The situation of orphans was first addressed by the city council in 1772 in connection with a motion, but the case did not even reach the stage of preparation for implementation. In 1799, Fidél Kasselik had already made a plan for a specific place. But the locksmith György János Gonitzy, who provided significant financial support for the orphanage and had been caring for orphans in his own house for years, and the city magistrate could not agree on a land division issue, so construction was again off the agenda. 

It took another 40 years to build it. Meanwhile, Deputy Mayor János Boráros also joined the ranks of donors, when in his will he offered half of his property for noble purposes. In 1837, the Pest City Council issued a call to its citizens, in which, in addition to expressing its joy at the recovery of Palatine Joseph from a serious illness, they asked for donations to be made for the establishment of an orphanage.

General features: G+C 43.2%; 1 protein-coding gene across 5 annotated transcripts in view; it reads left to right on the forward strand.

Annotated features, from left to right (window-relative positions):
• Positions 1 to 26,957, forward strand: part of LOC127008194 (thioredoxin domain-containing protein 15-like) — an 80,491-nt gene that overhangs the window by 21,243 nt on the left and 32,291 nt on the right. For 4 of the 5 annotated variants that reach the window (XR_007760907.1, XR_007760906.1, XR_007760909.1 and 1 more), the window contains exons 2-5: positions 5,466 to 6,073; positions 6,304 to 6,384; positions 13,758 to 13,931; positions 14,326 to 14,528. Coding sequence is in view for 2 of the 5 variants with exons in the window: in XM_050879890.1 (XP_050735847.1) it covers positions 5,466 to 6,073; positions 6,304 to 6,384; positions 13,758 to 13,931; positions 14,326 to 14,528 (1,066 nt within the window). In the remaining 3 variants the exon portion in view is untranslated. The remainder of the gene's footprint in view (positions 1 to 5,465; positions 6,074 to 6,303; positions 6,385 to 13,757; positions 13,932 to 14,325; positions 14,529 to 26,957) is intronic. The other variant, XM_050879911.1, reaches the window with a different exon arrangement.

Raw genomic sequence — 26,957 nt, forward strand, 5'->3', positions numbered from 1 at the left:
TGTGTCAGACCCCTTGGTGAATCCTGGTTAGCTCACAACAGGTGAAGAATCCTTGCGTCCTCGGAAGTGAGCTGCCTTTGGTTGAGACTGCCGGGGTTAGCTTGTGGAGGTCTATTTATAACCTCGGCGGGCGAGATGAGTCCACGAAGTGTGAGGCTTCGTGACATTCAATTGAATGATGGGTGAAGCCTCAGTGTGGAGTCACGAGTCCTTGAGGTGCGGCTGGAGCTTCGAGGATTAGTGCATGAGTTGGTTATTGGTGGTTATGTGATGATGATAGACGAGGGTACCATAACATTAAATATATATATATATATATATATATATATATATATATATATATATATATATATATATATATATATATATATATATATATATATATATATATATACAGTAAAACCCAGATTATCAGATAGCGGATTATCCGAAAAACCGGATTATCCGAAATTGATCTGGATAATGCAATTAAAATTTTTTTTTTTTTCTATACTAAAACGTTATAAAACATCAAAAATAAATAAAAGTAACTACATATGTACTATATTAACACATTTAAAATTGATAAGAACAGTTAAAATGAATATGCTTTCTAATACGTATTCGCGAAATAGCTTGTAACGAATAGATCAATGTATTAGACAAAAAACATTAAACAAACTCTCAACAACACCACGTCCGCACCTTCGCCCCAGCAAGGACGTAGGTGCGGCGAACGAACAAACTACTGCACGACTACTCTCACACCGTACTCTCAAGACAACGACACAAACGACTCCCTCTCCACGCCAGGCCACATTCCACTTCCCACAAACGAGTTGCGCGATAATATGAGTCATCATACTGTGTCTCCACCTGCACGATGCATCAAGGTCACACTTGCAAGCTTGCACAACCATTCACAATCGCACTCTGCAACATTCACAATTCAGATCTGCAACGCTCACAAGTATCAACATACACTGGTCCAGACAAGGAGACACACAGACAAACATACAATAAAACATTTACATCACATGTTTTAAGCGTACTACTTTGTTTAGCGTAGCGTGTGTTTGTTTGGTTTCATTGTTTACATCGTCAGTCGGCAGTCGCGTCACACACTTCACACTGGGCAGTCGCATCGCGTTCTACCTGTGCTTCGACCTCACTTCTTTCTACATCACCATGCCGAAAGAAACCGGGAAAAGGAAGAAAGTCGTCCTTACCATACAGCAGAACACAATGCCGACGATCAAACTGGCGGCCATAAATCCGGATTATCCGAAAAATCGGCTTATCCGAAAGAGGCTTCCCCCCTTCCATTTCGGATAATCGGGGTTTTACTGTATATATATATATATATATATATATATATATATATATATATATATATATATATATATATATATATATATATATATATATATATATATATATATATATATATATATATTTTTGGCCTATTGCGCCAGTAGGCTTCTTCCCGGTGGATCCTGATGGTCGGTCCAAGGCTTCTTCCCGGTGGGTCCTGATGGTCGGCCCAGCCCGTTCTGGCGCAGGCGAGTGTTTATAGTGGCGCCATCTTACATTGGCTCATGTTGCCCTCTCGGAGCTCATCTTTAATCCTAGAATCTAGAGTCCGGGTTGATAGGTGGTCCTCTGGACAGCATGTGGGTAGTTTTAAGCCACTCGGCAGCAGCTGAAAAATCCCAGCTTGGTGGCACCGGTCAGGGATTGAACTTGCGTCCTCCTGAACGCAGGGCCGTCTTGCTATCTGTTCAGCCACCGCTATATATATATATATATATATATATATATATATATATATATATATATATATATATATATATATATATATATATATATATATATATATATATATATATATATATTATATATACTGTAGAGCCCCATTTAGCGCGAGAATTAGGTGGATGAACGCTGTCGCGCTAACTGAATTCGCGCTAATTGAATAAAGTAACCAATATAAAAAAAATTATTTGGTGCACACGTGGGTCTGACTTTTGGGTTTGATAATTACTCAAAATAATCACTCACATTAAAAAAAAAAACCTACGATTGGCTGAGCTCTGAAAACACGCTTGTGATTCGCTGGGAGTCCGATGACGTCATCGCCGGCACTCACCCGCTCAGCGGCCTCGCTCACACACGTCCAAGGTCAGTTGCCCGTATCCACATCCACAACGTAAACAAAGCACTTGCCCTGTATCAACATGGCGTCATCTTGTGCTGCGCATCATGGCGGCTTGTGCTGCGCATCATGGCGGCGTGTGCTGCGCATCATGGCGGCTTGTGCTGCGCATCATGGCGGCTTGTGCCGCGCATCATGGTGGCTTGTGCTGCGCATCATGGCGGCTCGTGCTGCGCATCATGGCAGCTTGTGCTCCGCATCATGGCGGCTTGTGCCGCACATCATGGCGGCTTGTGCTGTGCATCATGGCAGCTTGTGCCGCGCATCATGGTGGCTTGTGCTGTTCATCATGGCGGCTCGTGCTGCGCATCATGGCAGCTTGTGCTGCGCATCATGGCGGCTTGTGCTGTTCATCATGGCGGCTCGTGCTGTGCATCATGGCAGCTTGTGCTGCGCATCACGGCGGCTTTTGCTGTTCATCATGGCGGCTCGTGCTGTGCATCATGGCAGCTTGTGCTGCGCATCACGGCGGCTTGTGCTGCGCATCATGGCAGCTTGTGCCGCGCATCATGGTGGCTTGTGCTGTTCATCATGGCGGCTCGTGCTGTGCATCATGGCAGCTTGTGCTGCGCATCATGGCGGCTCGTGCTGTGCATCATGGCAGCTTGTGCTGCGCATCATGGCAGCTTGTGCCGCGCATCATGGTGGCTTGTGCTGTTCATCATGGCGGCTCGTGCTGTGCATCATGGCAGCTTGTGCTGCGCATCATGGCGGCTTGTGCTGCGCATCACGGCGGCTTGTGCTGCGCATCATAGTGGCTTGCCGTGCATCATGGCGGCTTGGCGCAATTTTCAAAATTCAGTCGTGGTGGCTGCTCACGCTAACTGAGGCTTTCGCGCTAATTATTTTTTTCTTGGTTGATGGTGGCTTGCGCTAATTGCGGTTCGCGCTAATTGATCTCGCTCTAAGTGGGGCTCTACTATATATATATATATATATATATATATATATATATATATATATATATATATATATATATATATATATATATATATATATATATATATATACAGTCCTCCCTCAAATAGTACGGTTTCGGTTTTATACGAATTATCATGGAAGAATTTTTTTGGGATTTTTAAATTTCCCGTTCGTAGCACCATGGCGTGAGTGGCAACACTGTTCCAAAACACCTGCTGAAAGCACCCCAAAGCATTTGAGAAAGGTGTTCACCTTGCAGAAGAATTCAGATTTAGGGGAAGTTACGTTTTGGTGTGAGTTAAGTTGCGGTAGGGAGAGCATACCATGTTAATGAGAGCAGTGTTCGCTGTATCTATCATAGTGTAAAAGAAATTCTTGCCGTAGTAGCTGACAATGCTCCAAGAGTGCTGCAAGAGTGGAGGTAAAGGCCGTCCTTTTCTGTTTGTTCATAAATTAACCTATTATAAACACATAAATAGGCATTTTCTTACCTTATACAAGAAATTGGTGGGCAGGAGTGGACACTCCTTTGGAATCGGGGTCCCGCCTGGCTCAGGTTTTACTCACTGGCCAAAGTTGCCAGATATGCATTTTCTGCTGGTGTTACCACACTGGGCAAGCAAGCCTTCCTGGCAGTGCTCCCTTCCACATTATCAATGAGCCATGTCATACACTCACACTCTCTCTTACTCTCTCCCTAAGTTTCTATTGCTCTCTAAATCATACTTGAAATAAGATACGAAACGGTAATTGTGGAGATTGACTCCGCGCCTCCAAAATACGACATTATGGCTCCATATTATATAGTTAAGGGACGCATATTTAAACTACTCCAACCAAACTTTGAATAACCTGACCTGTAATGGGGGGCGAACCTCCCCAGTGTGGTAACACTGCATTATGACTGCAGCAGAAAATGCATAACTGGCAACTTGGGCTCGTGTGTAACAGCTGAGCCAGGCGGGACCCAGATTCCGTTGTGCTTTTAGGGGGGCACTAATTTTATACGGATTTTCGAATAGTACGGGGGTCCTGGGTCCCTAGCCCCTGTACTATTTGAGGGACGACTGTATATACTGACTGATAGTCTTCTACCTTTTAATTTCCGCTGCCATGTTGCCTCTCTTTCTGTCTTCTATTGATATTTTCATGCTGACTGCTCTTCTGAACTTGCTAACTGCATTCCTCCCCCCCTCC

According to the call, the institute would be built­ under the name Josephinum, for the inhabitants' “orphans of both sexes and of any religion,­ for the care and upbringing of them­". Events then really accelerated: a committee was formed to undertake the fundraising and construction preparations, among the members was Mihály Pollack, who soon took on the task of planning, of course for free.

Woodcut of the Joseph Orphanage from the 14 June 1874 issue of Magyarország és a Nagyvilág

Fortunately, it didn’t take much time to select the location. At first, a 100-square-meter plot along today's Bródy Sándor Street came to mind, but in the end, the solution was Antal Festetich's garden on Üllői Road. From the plot near Ludovika, the count donated 3,675 square meters of land to the city, and this allowed the birth of an orphanage that could provide a home and free space for up to hundreds of children.

The ceremony of laying the foundation stone was held 180 years ago, on 19 June 1841. The event announced by Mayor János Tölgyesy was honored by the presence of the palatine's wife, Archduchess Mária Dorottya, and their children Hermine, József and Erzsébet. 

Pollack originally envisioned a huge building on the plot bounded by today's Üllői Road- Szigony Street- Apáthy István Street- Bókay János Street. The main façade would have looked at Üllői Road, the architect would have supplemented the rectangular house with a wide courtyard and a large chapel. He would have left a good piece of Antal Festetich's garden in the empty part of the plot to provide the children with a natural need for movement.